This placed a two-fold burden on shelters. First, shelter providers had to expose themselves to liability, and expose their clients to increased risk of violence or invasion of privacy, by accommodating men in facilities or programs that had been set up to provide single-sex or sex-specific accommodations or services for women. Then, under HUD’s 2016 regulation, “shelters and other buildings and facilities with physical limitations or configurations that require and are permitted to have shared sleeping quarters or shared bathing facilities must take nondiscriminatory steps that may be necessary and appropriate to address privacy concerns raised by residents or occupants.” No funding was provided to enable these additional privacy protections that were made necessary by the “gender identity” mandate itself. This likely led some shelter providers to give up whatever HUD funding they were eligible to recieve, in order to keep women and girls safe in single-sex or sex-specific emergency shelter arrangements.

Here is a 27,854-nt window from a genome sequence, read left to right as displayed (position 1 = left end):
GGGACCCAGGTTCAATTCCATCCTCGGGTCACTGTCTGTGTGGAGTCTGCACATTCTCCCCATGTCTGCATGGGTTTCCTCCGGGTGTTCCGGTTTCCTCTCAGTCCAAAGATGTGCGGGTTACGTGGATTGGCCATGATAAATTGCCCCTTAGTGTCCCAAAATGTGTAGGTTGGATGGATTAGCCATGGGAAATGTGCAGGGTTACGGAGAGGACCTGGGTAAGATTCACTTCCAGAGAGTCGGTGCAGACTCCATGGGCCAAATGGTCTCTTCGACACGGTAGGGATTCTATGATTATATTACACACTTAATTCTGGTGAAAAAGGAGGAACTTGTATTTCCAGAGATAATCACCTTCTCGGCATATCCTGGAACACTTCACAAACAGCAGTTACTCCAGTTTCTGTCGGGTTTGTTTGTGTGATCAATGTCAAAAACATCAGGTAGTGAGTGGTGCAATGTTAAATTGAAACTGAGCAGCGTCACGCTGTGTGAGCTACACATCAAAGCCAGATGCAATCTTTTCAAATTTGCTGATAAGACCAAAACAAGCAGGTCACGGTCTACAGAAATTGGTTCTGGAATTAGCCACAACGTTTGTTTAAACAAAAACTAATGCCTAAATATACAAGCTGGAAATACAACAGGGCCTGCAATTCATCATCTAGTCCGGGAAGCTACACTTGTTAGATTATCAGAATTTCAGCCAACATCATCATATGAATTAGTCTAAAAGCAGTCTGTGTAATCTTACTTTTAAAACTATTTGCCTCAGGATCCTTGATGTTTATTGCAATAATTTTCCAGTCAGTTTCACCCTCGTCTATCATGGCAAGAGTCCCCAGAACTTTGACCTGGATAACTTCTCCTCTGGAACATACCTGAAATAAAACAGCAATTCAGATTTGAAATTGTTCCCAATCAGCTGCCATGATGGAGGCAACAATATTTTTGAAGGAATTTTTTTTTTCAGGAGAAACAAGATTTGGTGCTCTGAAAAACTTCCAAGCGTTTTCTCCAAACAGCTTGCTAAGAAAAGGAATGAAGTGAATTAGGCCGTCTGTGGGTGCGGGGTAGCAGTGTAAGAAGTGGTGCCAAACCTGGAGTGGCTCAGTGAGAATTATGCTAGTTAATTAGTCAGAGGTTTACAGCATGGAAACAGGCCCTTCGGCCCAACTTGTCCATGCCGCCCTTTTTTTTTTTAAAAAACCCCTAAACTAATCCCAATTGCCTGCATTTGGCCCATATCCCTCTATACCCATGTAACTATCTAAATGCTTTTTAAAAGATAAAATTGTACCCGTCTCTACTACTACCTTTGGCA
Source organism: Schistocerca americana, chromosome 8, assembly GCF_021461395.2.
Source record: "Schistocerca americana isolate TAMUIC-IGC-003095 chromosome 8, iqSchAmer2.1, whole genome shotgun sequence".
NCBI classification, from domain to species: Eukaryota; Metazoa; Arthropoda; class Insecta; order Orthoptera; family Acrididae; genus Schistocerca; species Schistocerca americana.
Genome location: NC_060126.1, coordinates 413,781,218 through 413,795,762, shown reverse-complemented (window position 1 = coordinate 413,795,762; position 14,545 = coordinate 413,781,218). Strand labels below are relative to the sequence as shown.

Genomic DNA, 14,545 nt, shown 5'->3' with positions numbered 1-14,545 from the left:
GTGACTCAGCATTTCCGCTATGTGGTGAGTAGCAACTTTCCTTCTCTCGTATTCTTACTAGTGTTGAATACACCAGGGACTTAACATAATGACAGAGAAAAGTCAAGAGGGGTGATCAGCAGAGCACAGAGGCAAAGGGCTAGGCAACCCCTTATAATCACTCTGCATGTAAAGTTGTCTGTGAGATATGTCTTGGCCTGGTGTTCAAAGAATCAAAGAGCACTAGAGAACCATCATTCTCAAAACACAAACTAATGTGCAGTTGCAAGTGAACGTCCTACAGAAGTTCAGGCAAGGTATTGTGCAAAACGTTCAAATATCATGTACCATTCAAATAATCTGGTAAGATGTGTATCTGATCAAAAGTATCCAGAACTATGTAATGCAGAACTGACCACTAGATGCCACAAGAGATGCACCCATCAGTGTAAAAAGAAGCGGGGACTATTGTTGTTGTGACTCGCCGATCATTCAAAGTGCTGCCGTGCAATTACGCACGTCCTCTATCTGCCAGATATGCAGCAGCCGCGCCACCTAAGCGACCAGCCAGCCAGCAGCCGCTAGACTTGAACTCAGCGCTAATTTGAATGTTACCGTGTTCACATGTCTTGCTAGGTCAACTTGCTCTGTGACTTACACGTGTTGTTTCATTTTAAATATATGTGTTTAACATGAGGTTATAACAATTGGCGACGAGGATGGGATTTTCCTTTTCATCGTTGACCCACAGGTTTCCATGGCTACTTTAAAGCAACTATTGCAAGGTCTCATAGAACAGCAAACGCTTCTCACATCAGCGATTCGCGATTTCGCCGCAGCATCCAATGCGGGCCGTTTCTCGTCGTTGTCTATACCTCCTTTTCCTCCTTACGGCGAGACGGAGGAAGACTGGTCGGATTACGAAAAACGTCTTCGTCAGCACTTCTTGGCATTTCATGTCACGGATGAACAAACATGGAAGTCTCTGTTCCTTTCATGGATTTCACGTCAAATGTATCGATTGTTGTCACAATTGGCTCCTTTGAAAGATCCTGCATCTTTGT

In May 2017, WoLF joined with Hands Across the Aisle to file a petition for rulemaking with HUD asking the agency to repeal the portions of its 2016 regulation mandating that women’s shelters accommodate men based on their self-declared “gender identity.” We argued that the prior administration had ignored the disproportionate harmful effects on black and Hispanic women, poor women, and women who are victims of domestic violence, while silencing objections and making objective reporting about the harmful effects of the rule impossible or risky for HUD-funded shelters. Today’s rule, if finalized, would partially address our concerns.

WoLF’s initial impressions of the proposed regulation

WoLF is happy that HUD has proposed to repeal its mandate requiring that single-sex or sex-specific shelters and services determine eligibility based on self-declared “gender identity.” We’re also pleased that the proposed regulation retains a prohibition against discrimination based on “actual or perceived sexual orientation . . . or marital status.”